Sunday, June 13, 2021

SHAZAM! (2019) Directed by David F. Sandberg


 I know it seemed impossible but this a very good DC superhero movie. Wonder Woman was great but faltered towards the end by going for spectacle over what could have been a perfect introduction to that character. SHAZAM! though lighter and filled with clichés of its own manages to own those clichés and give us something entertaining with good performances pulled out of what could have been bland characters. I do have questions as to what age this film is aimed at... it's funny and seems like an ideal children's film but the violence and killing in it, though not bloody is too intense for kids. I mean, a guy shows his brother out the windows of a high rise while a demon bites the head off someone else... not family friendly exactly.  So let's say teenagers were demographic. 

It's a rare comic book film where the characters motivations, including the villains, are so clear. It knows not to pull at the heartstrings too hard and brings the source material into today's world and what I would have to describe as a side-car film in the DC hero universe. It's too light and fun to fit into the other films and knows to not take itself so seriously, which is why it works. The plot points seemed earned, even the battle at the end is tapped down to a certain extent and comes from the events in the story and doesn't feel like a marketing excuse for a 100 million CGI battle. The movie gets into the action right away and doesn't waste time with a prolonged prologue. There is an end credits scene, of course, but for once I feel like... Yeah, I might go see that next one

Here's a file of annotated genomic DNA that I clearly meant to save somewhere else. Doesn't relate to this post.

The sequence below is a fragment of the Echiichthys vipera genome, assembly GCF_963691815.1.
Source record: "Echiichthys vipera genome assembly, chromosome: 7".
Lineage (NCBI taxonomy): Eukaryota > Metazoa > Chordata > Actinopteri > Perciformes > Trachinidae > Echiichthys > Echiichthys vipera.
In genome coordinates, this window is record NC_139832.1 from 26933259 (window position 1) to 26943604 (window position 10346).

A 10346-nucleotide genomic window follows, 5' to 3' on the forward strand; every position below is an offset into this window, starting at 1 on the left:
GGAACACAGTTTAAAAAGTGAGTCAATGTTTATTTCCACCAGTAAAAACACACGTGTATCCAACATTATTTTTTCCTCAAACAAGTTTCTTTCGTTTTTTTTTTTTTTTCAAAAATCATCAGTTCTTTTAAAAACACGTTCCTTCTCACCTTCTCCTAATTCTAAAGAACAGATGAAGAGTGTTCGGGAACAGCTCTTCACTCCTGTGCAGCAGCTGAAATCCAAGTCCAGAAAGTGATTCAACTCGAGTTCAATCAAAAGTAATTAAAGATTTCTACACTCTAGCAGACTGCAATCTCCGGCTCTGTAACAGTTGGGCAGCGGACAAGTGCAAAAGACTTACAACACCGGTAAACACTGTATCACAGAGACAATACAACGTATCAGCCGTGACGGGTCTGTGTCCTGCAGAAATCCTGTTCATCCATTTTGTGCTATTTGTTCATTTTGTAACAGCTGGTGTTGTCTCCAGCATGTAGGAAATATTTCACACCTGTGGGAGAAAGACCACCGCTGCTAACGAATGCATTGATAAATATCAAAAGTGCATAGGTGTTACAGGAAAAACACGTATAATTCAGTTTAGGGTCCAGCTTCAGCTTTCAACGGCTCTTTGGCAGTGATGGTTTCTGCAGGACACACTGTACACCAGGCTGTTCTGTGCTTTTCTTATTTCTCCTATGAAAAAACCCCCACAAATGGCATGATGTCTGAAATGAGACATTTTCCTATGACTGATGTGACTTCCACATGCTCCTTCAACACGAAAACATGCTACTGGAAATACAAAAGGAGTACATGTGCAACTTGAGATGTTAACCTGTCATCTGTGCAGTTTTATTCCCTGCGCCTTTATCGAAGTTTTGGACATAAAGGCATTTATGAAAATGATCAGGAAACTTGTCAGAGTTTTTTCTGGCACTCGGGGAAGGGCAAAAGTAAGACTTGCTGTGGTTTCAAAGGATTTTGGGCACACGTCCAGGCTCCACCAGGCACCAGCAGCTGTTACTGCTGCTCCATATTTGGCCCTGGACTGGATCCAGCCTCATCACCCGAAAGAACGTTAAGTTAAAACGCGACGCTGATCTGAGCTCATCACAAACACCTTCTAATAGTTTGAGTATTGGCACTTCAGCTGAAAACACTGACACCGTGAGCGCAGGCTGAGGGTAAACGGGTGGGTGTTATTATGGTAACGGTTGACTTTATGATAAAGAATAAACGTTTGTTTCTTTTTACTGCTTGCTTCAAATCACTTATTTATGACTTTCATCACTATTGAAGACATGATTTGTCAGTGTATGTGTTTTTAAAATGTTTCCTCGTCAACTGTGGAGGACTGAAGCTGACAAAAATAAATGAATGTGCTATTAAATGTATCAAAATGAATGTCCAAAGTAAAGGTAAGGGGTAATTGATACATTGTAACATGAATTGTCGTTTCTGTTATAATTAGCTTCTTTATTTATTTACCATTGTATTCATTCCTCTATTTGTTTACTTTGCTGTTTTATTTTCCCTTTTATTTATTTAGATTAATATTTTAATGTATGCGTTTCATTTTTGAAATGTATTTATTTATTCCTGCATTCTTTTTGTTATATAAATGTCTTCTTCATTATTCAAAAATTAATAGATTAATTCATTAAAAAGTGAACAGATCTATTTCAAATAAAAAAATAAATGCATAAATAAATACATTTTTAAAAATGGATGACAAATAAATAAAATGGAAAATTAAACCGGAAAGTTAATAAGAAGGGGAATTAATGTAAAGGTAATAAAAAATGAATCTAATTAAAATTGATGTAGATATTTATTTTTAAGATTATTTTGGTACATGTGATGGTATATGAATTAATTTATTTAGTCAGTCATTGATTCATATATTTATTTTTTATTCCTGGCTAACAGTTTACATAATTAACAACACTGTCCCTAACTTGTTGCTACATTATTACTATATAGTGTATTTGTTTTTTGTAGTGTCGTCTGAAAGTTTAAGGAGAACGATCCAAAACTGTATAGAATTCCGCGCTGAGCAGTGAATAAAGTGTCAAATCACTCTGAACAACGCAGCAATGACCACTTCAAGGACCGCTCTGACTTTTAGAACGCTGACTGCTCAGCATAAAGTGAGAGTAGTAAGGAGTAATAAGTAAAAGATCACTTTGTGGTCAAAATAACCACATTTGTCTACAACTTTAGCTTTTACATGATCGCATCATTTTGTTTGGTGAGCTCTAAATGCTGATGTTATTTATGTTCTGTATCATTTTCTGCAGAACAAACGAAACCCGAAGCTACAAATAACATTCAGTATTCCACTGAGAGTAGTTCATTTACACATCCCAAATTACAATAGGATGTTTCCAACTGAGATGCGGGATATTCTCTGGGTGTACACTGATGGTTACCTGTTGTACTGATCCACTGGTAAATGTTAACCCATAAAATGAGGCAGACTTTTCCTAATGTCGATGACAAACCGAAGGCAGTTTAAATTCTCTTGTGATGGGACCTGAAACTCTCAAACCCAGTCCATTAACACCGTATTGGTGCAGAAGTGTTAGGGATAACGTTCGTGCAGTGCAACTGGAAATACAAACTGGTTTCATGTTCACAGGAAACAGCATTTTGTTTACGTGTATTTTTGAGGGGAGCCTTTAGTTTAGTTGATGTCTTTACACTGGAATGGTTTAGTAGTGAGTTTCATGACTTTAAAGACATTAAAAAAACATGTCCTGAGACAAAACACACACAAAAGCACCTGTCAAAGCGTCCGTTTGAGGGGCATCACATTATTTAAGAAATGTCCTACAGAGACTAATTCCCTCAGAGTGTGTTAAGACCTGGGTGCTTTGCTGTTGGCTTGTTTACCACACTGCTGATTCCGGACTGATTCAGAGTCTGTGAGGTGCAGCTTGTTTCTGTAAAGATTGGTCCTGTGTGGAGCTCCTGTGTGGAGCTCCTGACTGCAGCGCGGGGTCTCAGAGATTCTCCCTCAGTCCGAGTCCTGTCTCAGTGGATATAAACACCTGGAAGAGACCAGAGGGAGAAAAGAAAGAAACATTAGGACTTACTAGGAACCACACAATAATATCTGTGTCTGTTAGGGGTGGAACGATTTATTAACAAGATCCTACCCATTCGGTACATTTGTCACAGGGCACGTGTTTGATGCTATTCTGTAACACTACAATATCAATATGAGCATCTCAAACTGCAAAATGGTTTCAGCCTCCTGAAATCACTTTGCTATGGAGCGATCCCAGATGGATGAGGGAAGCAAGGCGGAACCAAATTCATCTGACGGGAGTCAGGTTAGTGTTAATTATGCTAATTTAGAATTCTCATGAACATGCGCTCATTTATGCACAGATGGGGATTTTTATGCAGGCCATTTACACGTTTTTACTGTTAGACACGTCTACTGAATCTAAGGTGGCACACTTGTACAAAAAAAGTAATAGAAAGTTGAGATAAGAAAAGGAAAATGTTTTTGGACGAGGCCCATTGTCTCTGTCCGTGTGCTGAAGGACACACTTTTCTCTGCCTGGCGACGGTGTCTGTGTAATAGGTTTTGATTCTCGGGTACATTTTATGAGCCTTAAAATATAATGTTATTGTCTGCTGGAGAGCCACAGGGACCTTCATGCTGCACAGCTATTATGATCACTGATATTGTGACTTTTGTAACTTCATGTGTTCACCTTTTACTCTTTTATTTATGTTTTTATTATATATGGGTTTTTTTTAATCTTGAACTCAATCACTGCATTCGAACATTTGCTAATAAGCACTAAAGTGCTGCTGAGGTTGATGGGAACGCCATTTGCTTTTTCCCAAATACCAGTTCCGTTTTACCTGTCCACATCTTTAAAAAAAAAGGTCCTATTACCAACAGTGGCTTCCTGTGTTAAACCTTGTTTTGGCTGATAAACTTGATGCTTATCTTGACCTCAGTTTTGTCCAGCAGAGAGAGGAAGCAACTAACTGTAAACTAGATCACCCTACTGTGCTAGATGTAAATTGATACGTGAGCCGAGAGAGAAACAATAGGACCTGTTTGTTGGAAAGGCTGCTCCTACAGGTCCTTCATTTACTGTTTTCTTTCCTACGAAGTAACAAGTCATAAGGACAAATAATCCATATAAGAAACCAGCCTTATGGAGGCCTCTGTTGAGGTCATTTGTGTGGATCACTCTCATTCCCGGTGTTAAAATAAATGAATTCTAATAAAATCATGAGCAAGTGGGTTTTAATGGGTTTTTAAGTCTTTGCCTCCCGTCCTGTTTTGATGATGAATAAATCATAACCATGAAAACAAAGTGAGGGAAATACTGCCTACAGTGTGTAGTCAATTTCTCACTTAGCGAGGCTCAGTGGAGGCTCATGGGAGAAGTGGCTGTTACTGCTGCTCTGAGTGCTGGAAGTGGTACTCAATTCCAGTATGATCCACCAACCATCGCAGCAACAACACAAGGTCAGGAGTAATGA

Saturday, June 5, 2021

The Midnight Sky (2020) Directed by George Clooney


Maybe it's just the result of the pandemic the world has been living through and how it has effected me, but I found this to be a little gem of a film. I like the slow pace some critics held against it and some of the plot elements are tropes but I thought they were well integrated and well done. 

After what appears to be nuclear Holocaust that is hinted started from a mistake, one man (Clooney) who is dying of an unnamed illness decided to be left behind at an Arctic station while everyone else is evacuated, knowing he will die there alone. While there he discovers he is not alone and a little girl had hidden herself away and he must deal with her. There seems to be literally no one on earth who can come and get her and her fate is as sealed as his in the long run. At the same time, a ship is returning back to earth from a  habitable moon the Clooney's character discovered as almost a second chance for earth. They do not know what happened but as they get closer to home with no contact, they are faced with a mystery of what could be going on. they get in touch with Clooney and he tells them to turn back and has calculated a route for them to take so they can start again on the moon.